Letters to My Editor: Dogs, Badgers & Priorities

What does a working relationship between a writer and an editor look like? Author and HNE client, Jessie Clever and I have known each other for more than ten years. So in our case, it looks a little snarky.

Welcome to Letters to My Editor. She writes to me one week on her blog. I reply the next on mine. Mayhem just might ensue.

Click here to read Jessie’s most recent letter.

Letters-to-My-Editor_edited-1Dear Jessie,

Just remember, puppies grow up, NEED to grow up. Otherwise, they’d pee on the floor and eat out of the cat’s litter box for all eternity (some even eat rocks, I hear). Stories need to grow up too. Otherwise, they’ll always be ideas and never become the inspiring, powerful, funny, terrifying beings that have changed our lives. For example, think what the world would be like if J.K. had left Harry in the cupboard under the stairs and went on to the next puppy-story. No Hermione or Ron. No Snape or Sirius or Tom Riddle. No Dobby or Griphook or Tonks. Maggie Smith would never have been known as Minerva McGonagall, which would be nothing short of criminal. And I could never proudly identify myself as a Hufflepuff to all those who scoff at the noble badger.

Therefore, managing your deadlines is vital. In addition to allowing puppies to grow into the dogs that become your loyal companions for their entire lives, you become the kind of author people (editors) want to work with.

It’s a tricky business with no one right answer, but there are things you can do. First the conceptual:

  • Learn to say no. To ideas, to opportunities, to commitments that take you away from your writing. You’ve got to keep the business of writing going, but balance is everything.
  • Learn to say yes. To one story at a time, to the commitments you’ve already made, to seeing puppies but not taking them home.

Now some more specific way to do those two things:

  • Before you work, take a moment to breathe. Turn on some calm music (or find a quiet spot if you prefer silence) and let your mind settle. The goal is to give your mind the chance to freely discover what is already weighing on it (to acknowledge each worry so that it knows – and can wait until – it will get a turn in the spotlight).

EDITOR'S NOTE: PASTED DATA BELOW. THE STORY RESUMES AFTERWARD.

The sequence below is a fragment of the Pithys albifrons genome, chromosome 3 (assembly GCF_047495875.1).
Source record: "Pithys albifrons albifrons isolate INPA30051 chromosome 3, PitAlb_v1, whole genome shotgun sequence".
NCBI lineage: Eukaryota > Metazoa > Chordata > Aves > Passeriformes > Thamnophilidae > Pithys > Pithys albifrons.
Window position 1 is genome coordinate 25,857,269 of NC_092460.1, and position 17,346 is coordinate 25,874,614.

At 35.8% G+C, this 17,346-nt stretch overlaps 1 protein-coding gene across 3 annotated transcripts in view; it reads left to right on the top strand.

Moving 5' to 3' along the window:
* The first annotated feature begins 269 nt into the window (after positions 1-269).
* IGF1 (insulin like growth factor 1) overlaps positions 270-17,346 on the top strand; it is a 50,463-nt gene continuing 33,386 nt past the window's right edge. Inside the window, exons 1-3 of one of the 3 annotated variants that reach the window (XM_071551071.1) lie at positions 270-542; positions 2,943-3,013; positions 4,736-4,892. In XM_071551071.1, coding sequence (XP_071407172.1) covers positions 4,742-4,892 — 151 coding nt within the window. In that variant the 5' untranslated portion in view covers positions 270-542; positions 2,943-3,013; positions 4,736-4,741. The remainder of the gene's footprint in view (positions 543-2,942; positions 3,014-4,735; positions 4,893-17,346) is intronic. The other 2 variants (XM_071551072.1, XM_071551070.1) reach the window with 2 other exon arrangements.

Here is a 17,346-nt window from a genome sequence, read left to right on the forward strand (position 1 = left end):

• Prioritize. Make two pie charts for yourself. One showing how much of your time you want/dream to be spending on writing (both new ideas and continuing existing projects), editing, marketing, budgeting, etc. And the other showing how you actually are spending your time now. Compromise on a reasonable but prioritized goal between those two in order to . . .
  • Make a schedule that reflects your priorities. That can mean allowing 30-60 minutes every day to warm up your brain with new ideas but then cutting yourself off. Set reminders and make lists including external deadlines. Whatever you do, keep that pie chart goal nearby to help you make decisions.
  • Communicate. Take yourself out of isolation. Talk with your editor (I hear she’s nice). I love knowing how the story is coming, what I can do to help, and pondering long term questions you might have. This is the number one helpful thing you can do for your editor when working on multiple projects. While self-sufficiency is important (no one wants to feel like they’re changing another adult’s metaphorical diapers), keeping an editor posted helps both parties stick to the deadlines agreed upon and brings out the best work from each. Involve me. I’m your support team for a reason.
  • Buy a smoking jacket. All the movies say it works, therefore it must be true.

I’m a stalwart believer in doing something smaller well before adding more. Once a few of the above are consistently applied, managing more than one project and their accompanying deadlines becomes second nature.

My process as an editor is almost identical to what I laid out above. I fall prey to the same traps you do, and what brings me back into focus could be the same as well: Everything hinges on the mutual respect of author and editor (for each other and for the work). The Golden Rule will trump just about any other advice, tricks, or time management app out there.

Best,

K

Be sure to subscribe to Jessie’s blog at Romancing a Blog to get her next letter!

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One thought on “Letters to My Editor: Dogs, Badgers & Priorities

  1. Pingback: Letters to My Editor: What My Writing Partners Think of To Do Lists | Jessie Clever

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